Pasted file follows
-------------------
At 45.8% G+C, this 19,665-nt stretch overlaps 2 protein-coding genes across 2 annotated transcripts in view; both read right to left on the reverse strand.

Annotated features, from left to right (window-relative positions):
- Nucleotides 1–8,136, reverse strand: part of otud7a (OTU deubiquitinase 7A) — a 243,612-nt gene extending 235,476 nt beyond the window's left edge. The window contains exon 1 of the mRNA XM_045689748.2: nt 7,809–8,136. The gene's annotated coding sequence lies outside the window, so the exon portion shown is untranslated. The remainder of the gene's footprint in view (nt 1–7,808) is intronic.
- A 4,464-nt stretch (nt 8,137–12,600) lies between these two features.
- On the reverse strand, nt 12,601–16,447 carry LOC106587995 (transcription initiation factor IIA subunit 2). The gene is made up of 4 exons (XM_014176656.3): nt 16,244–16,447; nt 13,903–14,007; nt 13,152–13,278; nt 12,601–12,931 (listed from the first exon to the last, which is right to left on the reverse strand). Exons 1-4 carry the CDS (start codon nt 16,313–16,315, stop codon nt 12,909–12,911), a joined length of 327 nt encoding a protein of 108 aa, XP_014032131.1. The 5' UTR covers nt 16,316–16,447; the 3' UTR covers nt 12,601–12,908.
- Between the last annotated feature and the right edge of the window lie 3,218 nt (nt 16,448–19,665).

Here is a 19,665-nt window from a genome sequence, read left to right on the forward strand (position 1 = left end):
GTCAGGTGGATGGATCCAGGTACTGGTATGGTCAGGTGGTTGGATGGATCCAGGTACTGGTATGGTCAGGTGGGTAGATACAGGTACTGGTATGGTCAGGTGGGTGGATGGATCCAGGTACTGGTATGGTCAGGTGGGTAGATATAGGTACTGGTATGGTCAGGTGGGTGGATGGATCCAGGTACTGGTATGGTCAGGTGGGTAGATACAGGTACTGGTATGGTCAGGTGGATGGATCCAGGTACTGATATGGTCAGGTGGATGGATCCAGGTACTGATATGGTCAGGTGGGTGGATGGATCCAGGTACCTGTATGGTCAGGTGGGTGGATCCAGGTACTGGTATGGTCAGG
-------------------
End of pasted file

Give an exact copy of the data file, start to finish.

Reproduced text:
At 45.8% G+C, this 19,665-nt stretch overlaps 2 protein-coding genes across 2 annotated transcripts in view; both read right to left on the reverse strand.

Annotated features, from left to right (window-relative positions):
- Nucleotides 1–8,136, reverse strand: part of otud7a (OTU deubiquitinase 7A) — a 243,612-nt gene extending 235,476 nt beyond the window's left edge. The window contains exon 1 of the mRNA XM_045689748.2: nt 7,809–8,136. The gene's annotated coding sequence lies outside the window, so the exon portion shown is untranslated. The remainder of the gene's footprint in view (nt 1–7,808) is intronic.
- A 4,464-nt stretch (nt 8,137–12,600) lies between these two features.
- On the reverse strand, nt 12,601–16,447 carry LOC106587995 (transcription initiation factor IIA subunit 2). The gene is made up of 4 exons (XM_014176656.3): nt 16,244–16,447; nt 13,903–14,007; nt 13,152–13,278; nt 12,601–12,931 (listed from the first exon to the last, which is right to left on the reverse strand). Exons 1-4 carry the CDS (start codon nt 16,313–16,315, stop codon nt 12,909–12,911), a joined length of 327 nt encoding a protein of 108 aa, XP_014032131.1. The 5' UTR covers nt 16,316–16,447; the 3' UTR covers nt 12,601–12,908.
- Between the last annotated feature and the right edge of the window lie 3,218 nt (nt 16,448–19,665).

Here is a 19,665-nt window from a genome sequence, read left to right on the forward strand (position 1 = left end):
GTCAGGTGGATGGATCCAGGTACTGGTATGGTCAGGTGGTTGGATGGATCCAGGTACTGGTATGGTCAGGTGGGTAGATACAGGTACTGGTATGGTCAGGTGGGTGGATGGATCCAGGTACTGGTATGGTCAGGTGGGTAGATATAGGTACTGGTATGGTCAGGTGGGTGGATGGATCCAGGTACTGGTATGGTCAGGTGGGTAGATACAGGTACTGGTATGGTCAGGTGGATGGATCCAGGTACTGATATGGTCAGGTGGATGGATCCAGGTACTGATATGGTCAGGTGGGTGGATGGATCCAGGTACCTGTATGGTCAGGTGGGTGGATCCAGGTACTGGTATGGTCAGG